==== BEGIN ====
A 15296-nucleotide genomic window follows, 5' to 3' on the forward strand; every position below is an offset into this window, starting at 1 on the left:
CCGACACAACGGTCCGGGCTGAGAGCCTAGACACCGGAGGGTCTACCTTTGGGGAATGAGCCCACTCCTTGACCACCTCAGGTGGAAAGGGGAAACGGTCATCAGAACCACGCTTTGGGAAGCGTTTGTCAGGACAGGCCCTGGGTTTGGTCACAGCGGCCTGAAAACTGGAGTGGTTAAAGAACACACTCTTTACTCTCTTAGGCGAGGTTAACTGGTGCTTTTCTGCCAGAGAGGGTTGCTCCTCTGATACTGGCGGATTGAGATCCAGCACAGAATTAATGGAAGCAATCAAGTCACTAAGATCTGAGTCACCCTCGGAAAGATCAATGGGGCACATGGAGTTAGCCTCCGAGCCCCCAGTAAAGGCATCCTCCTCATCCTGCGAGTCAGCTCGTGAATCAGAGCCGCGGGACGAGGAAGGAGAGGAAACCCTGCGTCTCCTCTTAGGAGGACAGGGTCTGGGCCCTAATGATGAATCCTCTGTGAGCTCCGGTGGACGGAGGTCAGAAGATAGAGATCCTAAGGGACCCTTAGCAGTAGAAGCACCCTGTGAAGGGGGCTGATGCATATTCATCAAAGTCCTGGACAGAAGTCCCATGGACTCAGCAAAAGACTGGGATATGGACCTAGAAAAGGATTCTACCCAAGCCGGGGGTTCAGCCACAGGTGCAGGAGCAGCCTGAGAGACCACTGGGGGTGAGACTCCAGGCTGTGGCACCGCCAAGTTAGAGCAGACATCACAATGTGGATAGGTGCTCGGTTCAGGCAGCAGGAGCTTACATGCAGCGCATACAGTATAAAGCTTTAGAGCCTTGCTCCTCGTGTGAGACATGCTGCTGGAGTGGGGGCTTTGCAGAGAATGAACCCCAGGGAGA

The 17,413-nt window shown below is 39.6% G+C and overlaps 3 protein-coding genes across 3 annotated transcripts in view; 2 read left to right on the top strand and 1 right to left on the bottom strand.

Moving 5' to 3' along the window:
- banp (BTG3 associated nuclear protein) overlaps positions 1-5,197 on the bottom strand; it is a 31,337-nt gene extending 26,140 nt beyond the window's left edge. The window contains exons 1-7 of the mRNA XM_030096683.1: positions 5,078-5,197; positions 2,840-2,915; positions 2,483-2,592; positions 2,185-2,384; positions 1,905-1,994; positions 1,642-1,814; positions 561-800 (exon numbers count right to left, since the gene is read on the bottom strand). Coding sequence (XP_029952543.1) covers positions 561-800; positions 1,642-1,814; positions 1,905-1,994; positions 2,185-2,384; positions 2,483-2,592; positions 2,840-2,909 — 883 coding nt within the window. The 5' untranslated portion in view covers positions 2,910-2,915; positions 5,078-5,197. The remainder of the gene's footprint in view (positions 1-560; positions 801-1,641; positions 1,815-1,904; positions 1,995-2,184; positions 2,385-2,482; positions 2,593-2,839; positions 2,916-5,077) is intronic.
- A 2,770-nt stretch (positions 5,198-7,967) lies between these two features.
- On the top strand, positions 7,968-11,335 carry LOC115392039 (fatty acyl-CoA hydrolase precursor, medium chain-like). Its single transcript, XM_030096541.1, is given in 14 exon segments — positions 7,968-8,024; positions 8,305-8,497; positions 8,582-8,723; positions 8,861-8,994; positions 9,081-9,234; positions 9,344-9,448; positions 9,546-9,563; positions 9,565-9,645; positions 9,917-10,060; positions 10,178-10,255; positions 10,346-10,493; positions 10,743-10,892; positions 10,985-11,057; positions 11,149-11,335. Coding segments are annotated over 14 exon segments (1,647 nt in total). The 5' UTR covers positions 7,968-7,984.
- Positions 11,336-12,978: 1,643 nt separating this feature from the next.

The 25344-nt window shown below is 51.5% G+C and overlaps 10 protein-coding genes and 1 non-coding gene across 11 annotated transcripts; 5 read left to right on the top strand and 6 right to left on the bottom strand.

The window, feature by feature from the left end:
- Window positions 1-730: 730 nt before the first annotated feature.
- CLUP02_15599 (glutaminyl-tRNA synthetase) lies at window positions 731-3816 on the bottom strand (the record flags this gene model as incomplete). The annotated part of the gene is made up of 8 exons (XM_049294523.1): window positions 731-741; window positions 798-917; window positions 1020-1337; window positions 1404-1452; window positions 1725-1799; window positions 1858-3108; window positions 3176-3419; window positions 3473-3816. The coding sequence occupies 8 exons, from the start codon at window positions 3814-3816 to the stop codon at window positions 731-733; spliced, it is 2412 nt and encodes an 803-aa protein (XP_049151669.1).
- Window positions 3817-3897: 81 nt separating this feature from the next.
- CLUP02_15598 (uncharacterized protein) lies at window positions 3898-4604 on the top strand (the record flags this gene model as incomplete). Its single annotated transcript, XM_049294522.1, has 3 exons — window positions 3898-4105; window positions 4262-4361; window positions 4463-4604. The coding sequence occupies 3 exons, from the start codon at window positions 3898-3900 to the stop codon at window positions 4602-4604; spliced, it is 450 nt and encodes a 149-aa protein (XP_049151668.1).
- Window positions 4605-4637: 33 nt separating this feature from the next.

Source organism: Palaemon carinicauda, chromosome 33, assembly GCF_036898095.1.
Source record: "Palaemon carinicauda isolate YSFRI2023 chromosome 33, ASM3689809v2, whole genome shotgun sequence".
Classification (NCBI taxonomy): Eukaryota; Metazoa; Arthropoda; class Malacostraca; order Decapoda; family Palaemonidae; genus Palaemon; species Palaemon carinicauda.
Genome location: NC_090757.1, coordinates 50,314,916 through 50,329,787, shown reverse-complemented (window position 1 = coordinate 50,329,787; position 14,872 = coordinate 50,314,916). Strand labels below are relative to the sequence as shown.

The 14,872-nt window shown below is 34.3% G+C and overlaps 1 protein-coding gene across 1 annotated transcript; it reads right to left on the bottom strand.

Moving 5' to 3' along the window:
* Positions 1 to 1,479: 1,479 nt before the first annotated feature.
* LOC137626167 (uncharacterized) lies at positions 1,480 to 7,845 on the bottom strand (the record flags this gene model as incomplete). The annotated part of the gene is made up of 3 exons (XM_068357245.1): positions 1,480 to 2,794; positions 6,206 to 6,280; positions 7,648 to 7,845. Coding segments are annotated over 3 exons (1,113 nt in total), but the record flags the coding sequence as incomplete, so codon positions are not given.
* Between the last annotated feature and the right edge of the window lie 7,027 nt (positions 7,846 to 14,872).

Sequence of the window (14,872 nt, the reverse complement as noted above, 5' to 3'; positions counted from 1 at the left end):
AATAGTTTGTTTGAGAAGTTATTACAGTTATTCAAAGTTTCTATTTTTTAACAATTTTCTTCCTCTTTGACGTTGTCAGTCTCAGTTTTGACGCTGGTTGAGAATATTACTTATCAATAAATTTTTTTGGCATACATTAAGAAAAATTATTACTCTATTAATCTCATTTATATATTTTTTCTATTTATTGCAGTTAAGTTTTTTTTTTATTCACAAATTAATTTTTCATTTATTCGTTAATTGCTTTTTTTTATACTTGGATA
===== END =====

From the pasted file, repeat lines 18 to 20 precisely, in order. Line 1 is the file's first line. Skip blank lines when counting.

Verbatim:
Classification (NCBI taxonomy): Eukaryota; Metazoa; Arthropoda; class Malacostraca; order Decapoda; family Palaemonidae; genus Palaemon; species Palaemon carinicauda.
Genome location: NC_090757.1, coordinates 50,314,916 through 50,329,787, shown reverse-complemented (window position 1 = coordinate 50,329,787; position 14,872 = coordinate 50,314,916). Strand labels below are relative to the sequence as shown.

The 14,872-nt window shown below is 34.3% G+C and overlaps 1 protein-coding gene across 1 annotated transcript; it reads right to left on the bottom strand.